“The play begins at dusk, so,” Aziraphale hefted the hamper, “That’s what this is for! A little picnic supper to pass the time first, mmm? I’ve got your favourite.”

 

Crowley raised an eyebrow, “My favourite?”

 

“Me,” declared Aziraphale smugly. “Will you come?”

 

“All right then. Bully.”

 

 

“This is lovely,” Aziraphale, squeezed Crowley’s elbow as they ambled through the park. “Where do you think?”

 

“The little hill near the lake,” Crowley suggested, thinking of Aziraphale throwing scraps to the ducks.

 

“Perfect,” Aziraphale agreed. They settled themselves in the shade of a willow that overlooked the lake and Aziraphale began to unpack the hamper. First out of it was a bottle of elderflower cordial, clammy with condensation.

 

Aziraphale poured a glass for himself and a glass for Crowley, “There you are, my dear.”

 

“Cheers, Angel,” Crowley tapped his glass to Aziraphale’s. They sipped in unison, Aziraphale looking down into his glass with a bashful expression that made Crowley feel bashful as well. The cordial was heavenly, cool and sweet, and Crowley felt much less performatively cross the instant it tingled over his tongue. He reached past Aziraphale’s busy hands into the hamper and tugged away a handful of grapes. “What’re you so happy about today, anyway?” Crowley tossed a grape into the air and tried to catch it in his mouth. He had to miracle it in at the last second, but at least it didn’t go in the dirt, he reasoned.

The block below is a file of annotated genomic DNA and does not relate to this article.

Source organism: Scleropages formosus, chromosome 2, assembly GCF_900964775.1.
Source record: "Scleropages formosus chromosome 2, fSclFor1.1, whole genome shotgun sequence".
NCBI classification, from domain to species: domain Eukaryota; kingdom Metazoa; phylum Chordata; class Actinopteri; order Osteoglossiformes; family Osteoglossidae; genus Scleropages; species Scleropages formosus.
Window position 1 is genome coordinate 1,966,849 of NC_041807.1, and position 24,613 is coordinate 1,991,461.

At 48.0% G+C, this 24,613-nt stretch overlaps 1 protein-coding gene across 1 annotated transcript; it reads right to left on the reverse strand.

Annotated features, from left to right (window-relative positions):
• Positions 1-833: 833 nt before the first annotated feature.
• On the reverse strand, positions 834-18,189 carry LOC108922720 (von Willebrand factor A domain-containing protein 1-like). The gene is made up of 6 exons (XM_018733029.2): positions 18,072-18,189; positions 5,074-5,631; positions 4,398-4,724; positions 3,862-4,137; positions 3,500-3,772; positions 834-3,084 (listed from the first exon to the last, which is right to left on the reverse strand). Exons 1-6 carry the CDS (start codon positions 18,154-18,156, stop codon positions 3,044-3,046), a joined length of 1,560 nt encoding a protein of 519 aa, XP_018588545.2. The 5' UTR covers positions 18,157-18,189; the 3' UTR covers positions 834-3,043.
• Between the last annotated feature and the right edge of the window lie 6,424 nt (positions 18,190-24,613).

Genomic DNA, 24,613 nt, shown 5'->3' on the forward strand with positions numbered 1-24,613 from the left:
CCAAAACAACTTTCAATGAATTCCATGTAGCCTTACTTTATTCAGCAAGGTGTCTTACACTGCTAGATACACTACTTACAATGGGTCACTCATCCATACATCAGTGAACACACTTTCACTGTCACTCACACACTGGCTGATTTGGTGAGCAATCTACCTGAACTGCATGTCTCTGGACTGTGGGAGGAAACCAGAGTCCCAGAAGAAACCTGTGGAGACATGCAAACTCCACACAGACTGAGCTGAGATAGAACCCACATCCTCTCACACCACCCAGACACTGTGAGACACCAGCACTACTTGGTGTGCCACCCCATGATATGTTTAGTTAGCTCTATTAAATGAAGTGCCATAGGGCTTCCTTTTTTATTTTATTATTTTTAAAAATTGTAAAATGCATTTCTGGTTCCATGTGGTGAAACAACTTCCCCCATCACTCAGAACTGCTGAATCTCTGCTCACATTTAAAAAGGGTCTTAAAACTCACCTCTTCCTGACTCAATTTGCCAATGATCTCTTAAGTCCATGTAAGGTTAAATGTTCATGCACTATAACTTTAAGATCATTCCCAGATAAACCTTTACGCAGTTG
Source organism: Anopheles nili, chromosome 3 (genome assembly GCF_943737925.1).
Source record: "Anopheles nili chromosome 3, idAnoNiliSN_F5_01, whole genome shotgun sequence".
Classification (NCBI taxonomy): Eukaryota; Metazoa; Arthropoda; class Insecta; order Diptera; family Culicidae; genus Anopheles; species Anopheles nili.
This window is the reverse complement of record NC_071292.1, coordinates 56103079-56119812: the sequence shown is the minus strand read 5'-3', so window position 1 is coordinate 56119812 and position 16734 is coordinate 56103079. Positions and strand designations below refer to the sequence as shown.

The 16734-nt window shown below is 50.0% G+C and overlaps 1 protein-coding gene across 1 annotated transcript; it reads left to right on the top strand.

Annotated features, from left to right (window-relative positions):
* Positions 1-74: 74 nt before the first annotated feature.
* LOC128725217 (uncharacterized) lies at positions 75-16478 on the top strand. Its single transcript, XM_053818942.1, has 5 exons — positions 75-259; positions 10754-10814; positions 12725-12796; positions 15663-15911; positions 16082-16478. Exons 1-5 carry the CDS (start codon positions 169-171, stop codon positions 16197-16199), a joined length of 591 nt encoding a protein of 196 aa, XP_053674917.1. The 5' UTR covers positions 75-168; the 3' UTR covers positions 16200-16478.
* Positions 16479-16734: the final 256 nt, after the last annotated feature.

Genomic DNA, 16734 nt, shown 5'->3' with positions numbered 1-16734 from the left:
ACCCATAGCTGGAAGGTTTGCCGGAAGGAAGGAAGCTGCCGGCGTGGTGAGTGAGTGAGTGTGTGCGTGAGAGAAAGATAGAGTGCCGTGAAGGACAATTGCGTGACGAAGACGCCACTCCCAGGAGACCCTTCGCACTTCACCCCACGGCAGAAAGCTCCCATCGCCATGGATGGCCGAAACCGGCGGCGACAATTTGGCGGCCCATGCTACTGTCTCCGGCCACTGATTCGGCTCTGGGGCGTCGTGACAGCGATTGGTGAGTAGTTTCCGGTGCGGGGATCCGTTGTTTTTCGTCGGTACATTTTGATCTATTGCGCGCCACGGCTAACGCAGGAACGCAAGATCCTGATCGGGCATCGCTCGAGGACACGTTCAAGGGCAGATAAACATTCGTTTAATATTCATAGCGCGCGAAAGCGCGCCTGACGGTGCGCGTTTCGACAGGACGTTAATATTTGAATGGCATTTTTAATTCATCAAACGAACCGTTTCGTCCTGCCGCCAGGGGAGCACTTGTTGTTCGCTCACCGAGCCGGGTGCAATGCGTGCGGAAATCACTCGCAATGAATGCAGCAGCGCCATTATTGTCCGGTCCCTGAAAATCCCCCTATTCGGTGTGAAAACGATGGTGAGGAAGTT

“Just feeling. Generally fond of the world and its inhabitants,” Aziraphale answered, still arranging the food. “In the mood to spread goodwill.”

 

“Generally fond,” Crowley leaned back on his elbows and tried another grape.

 

“I’m allowed. Sandwich?”

 

“Thanks,” Crowley accepted the sandwich and took a big bite, “Holy shit.”

 

“I know,” Aziraphale bit into his own sandwich, waggling back and forth happily. “My grocer’s been stocking this fantastic truffle spread. I’m putting it on everything.”

 

“I hope you’ve got a thousand sandwiches in there, Aziraphale, ‘cos that’s how many I’m going to eat.”

 

“Oh that can be arranged,” said Aziraphale through a mouthful of his own sandwich. “What is a truffle anyway?”

 

“It’s a sort of fungus,” Crowley licked his fingers with relish. “It grows underground, and there’re pigs that dig it up.”

 

“Nevertheless,” Aziraphale offered Crowley another sandwich. Crowley accepted it with gratitude, and it disappeared as quickly as the first one had.

 

When they’d pulled the same vanishing act with three more sandwiches, the bowl of grapes, nearly all the cordial, half a dozen chocolate biscuits, and a fat wedge of angel cake a piece, Aziraphale unbuttoned his waistcoat and eased onto his side next to Crowley.